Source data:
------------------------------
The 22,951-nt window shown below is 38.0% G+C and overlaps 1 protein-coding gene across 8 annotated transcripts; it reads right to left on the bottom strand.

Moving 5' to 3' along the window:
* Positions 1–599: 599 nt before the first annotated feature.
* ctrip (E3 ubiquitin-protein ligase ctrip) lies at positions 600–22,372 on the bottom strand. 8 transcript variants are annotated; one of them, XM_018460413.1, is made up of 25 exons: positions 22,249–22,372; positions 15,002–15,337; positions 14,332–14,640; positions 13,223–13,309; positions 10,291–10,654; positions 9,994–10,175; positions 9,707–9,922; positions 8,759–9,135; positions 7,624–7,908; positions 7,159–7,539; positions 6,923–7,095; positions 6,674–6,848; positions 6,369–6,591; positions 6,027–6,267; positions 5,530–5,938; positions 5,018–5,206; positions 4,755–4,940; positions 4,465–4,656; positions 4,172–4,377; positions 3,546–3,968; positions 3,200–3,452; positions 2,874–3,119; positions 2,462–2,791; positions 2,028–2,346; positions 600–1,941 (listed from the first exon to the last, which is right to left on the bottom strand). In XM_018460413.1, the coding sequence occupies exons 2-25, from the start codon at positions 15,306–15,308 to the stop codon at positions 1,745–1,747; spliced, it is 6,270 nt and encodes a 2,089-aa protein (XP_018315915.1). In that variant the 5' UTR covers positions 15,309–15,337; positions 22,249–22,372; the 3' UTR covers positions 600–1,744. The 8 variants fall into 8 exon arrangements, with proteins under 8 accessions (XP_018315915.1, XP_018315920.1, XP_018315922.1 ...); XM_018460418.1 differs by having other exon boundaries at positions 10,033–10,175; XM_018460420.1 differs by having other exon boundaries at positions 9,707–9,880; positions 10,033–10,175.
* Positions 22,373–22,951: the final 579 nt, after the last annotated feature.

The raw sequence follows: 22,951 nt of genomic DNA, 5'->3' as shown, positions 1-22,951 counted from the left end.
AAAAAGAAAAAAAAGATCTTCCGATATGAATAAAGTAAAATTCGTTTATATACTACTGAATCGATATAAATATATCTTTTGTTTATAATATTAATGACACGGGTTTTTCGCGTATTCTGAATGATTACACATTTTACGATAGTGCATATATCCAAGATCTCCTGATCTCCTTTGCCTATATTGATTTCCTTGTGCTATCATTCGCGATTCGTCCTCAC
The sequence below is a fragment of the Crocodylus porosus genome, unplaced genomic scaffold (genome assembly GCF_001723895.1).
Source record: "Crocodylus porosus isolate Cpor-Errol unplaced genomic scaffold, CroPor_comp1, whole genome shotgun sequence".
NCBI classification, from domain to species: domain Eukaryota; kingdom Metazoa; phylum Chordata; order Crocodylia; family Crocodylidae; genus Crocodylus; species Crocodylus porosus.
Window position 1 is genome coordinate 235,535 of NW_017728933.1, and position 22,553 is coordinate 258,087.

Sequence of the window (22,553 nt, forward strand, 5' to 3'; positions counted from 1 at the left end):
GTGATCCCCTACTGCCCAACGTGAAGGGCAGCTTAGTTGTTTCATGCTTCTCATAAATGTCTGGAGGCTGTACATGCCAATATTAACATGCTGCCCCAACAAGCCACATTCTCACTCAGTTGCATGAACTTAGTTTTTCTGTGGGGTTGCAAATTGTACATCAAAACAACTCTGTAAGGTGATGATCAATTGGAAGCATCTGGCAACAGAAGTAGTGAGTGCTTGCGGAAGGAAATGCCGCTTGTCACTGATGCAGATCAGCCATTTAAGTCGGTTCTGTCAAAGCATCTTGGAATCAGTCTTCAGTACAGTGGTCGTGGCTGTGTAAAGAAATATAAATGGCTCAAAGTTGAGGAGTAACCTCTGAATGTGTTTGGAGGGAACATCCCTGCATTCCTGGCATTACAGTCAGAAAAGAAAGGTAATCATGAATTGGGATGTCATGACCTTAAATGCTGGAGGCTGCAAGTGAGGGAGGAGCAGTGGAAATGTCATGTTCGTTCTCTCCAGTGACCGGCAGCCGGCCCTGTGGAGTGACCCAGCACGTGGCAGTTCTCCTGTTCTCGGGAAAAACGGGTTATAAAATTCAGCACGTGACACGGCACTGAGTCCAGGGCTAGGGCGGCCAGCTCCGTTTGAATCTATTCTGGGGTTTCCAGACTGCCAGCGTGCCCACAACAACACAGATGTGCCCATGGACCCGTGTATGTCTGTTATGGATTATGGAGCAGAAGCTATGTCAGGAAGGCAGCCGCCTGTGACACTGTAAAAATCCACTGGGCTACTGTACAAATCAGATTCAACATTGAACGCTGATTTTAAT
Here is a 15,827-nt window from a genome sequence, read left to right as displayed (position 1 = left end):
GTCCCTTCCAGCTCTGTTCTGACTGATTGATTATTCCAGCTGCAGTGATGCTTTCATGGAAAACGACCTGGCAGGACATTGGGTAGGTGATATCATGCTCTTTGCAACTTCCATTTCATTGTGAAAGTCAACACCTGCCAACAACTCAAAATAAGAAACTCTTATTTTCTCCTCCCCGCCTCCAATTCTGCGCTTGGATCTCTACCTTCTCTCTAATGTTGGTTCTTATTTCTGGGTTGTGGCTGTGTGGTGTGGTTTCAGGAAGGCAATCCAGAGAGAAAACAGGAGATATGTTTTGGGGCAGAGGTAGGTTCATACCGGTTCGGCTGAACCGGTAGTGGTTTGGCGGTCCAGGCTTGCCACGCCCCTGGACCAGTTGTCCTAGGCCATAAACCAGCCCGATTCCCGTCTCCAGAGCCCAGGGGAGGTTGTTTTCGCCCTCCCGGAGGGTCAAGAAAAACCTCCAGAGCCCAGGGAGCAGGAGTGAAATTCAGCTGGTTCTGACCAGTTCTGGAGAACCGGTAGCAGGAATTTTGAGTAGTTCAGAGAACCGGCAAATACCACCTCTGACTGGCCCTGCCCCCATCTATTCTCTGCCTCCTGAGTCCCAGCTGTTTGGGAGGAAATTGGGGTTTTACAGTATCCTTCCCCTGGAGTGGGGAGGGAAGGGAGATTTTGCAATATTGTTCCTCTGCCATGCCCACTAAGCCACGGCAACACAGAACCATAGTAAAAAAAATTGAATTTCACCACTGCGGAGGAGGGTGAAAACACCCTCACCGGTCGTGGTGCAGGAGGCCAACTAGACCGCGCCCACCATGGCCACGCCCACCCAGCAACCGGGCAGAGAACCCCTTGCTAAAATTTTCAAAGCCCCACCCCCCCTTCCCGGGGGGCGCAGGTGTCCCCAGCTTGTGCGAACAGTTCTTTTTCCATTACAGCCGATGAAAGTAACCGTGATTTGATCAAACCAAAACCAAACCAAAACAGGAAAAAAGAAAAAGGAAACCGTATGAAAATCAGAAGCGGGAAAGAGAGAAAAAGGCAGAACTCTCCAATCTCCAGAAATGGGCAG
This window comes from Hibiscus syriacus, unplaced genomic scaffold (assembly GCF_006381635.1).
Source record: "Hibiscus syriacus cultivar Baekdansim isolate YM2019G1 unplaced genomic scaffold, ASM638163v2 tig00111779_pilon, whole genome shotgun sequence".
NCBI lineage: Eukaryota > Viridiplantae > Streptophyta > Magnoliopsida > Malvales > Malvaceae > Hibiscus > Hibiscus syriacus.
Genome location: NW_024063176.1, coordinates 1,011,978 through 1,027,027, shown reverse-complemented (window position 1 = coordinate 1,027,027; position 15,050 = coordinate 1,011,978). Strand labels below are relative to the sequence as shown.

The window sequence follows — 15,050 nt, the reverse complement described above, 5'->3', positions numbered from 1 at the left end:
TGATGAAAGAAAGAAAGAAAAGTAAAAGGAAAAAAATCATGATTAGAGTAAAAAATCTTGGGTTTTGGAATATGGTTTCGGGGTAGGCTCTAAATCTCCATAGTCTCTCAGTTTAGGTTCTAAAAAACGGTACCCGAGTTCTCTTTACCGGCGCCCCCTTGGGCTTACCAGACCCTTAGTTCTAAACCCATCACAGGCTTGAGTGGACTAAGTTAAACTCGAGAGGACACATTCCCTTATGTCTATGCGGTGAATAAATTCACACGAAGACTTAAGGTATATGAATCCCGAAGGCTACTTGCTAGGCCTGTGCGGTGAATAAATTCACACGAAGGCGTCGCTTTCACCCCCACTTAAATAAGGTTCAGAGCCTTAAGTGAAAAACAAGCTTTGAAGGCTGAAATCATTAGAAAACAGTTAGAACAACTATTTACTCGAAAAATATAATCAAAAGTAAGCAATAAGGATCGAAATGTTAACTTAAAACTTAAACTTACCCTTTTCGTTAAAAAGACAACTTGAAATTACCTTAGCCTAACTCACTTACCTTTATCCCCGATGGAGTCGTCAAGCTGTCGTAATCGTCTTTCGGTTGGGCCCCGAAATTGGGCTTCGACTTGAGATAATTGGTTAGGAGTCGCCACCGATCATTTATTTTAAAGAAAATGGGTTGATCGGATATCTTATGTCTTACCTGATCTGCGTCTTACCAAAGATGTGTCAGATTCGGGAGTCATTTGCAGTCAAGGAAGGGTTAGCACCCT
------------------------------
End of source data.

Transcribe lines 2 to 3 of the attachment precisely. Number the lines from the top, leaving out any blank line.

Moving 5' to 3' along the window:
* Positions 1–599: 599 nt before the first annotated feature.